Free PDF: Sabbaticals for Ministers: The Benefits for Pastors and Congregations

By Focus on the Family
  • A pastor in a small town in the rural West took a one-month sabbatical after five years of ministry. This was about the only benefit the pastor received, but it was a fruitful endeavor and resulted in a new perspective on ministry. The church and board both accepted the concept, and it allowed for them to have new voices sharing the Word of God during that month. Their main concern was who would do the work of the ministry on weekdays. In time, however, a plan that spread the work around to several lay leaders was developed and followed.
  • Another senior pastor took a three-month sabbatical, which was a part of a personnel policy. It was a time of refreshment and inspiration. However, there was a lot of concern about the coverage that would be needed during his time away. He and the other church leaders realized that expectations were often too high to be shared efficiently. Thus, the delegation of duties was problematic. Eventually, the decision was made that a seasoned interim pastor would be a better fit for the extended leave, instead of relying on volunteers and associate staff.
  • One minister took a self-funded sabbatical for six months. This time away was not for academic pursuits or for personal enhancement or accomplishment (something that would normally be considered in a continuing education benefit of compensation). It was to be a time of rest and renewal, but it did end up as a hardship on his family’s finances. It took the pastor about three weeks to come to terms with the tension that had built up in him over eight years of pastoral ministry. But eventually, a sense of normalcy and humanness returned, and the minister was able to think and reflect without being rushed or feeling on edge emotionally. The time off allowed his body and soul to rest and to recover from the strain and drain of ministry. A newness of life, a greater awareness of simple things, gentler moments and deeper spiritual insights were then demonstrated by the minister and his family upon their return.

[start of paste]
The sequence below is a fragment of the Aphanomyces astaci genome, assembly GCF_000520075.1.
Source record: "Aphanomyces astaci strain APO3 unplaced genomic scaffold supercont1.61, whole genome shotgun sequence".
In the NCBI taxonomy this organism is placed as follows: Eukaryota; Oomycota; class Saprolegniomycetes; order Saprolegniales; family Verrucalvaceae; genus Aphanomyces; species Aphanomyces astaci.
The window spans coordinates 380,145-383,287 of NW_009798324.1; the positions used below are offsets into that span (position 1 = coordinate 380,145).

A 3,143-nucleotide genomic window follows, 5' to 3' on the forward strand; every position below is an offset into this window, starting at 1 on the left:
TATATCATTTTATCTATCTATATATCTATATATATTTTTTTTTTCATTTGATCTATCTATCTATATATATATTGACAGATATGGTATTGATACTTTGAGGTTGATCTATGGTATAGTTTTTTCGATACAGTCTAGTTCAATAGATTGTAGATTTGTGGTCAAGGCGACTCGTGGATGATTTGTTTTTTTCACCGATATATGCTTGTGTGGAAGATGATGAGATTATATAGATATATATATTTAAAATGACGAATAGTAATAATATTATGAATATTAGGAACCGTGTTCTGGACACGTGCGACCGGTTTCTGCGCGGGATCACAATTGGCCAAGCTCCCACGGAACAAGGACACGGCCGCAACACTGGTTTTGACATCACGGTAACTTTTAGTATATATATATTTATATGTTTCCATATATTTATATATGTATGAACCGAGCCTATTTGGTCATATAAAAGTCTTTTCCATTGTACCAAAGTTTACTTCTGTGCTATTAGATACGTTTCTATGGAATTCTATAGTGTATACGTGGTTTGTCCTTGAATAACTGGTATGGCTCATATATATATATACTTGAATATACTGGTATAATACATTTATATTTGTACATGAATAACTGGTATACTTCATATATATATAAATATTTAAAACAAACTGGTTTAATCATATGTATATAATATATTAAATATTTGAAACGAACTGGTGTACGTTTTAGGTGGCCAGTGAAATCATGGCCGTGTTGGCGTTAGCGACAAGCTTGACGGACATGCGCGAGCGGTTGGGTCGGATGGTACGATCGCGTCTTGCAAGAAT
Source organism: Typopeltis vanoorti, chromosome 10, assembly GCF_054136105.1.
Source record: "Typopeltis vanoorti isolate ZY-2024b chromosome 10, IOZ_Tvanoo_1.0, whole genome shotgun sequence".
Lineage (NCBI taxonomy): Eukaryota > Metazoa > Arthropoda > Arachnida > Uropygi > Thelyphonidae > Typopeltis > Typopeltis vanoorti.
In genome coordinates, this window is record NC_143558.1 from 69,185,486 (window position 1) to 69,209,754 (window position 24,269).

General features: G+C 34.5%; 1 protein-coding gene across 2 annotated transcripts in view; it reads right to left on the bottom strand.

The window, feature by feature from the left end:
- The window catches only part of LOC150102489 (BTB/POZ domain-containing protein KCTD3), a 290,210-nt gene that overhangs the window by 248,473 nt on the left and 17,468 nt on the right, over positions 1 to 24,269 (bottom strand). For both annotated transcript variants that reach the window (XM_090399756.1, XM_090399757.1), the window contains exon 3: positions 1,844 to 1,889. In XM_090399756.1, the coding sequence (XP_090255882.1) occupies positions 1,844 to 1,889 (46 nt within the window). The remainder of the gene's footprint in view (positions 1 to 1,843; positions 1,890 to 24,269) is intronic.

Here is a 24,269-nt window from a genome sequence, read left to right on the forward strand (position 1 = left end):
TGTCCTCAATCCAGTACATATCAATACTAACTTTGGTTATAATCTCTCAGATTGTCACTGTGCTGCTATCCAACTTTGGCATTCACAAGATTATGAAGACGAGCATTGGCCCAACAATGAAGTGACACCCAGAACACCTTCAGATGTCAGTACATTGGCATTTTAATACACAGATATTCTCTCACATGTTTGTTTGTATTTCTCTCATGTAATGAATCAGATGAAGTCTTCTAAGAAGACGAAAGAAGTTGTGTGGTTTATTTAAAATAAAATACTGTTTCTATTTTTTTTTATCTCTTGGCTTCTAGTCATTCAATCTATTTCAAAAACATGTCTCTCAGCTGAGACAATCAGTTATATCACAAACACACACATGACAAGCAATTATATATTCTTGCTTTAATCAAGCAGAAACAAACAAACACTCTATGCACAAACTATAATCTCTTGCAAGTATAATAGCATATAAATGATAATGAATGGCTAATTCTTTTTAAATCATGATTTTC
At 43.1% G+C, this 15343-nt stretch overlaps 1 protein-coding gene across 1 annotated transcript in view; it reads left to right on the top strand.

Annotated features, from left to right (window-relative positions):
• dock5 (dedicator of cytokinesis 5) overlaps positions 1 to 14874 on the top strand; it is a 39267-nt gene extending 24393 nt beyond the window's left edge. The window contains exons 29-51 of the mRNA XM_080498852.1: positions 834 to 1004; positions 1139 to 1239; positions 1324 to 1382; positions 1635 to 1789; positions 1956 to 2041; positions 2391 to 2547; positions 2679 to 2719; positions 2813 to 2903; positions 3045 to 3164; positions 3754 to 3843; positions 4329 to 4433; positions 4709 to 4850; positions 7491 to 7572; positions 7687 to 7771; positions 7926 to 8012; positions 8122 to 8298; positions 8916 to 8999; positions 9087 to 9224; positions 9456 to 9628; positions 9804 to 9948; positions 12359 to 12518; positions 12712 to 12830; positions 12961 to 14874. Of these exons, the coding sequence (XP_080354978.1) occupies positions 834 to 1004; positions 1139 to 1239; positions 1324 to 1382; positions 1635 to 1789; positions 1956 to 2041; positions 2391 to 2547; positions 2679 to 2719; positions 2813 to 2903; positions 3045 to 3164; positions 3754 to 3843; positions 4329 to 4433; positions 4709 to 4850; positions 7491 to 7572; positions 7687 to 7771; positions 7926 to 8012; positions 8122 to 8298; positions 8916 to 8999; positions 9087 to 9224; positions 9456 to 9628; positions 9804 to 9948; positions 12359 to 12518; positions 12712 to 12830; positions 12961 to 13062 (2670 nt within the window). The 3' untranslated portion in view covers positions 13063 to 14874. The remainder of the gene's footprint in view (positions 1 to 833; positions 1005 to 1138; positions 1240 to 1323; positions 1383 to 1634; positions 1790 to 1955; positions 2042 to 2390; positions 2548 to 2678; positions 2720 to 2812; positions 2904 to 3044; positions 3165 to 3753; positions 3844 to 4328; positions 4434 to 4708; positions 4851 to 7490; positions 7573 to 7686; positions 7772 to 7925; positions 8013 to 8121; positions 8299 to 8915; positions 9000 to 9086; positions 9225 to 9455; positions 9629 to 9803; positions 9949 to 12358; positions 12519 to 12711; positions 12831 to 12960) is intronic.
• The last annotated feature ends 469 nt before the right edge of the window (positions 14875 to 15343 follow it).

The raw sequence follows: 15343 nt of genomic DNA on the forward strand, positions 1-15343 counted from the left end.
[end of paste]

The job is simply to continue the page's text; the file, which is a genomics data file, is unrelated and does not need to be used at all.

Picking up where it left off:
There is joy in ministering to people within the context of church life. The depth of relationships that a pastor experiences with his people is unmatched in any other vocation. It can be consuming in its satisfaction. Yet, with this calling comes the challenge of hearing the voice of God through a cacophony of voices clamoring for attention. The concepts of rest and renewal are foundational to healthy ministers and congregations. Ministers need Sabbath rests so they can minister with a new freshness, a new vitality. Sabbaticals—extended time off from regular schedules and committee meetings—can serve as a detoxification from the to-do lists, demands and expectations of pastoral care.

Leviticus 25:4 reads, “In the seventh year the land is to have a sabbath of rest, a sabbath to the Lord.” This command to Israel concerning the soil allowed the fields to recover so they would keep producing food. Without it, the land would essentially wear out and become useless. Similarly, an extended rest is the secret to longevity in ministry and to maintaining spiritual, mental and physical health. Sabbaticals make room for God! They are made possible by trusting that other members of the church, with the help of God, can take care of things while the pastor is resting, reflecting and being renewed.

To sustain Christian ministry, its leadership needs renewal and rest, a time to “be still, and know that I am God” (Psalm 46:10). By slowing down for a time, both church leaders and their congregations can come to know and obey God in new ways.

Click here to download the free PDF booklet that outlines why sabbaticals are important, the history of sabbaticals, the need, the benefits for both clergy and the church, and how to plan for a sabbatical.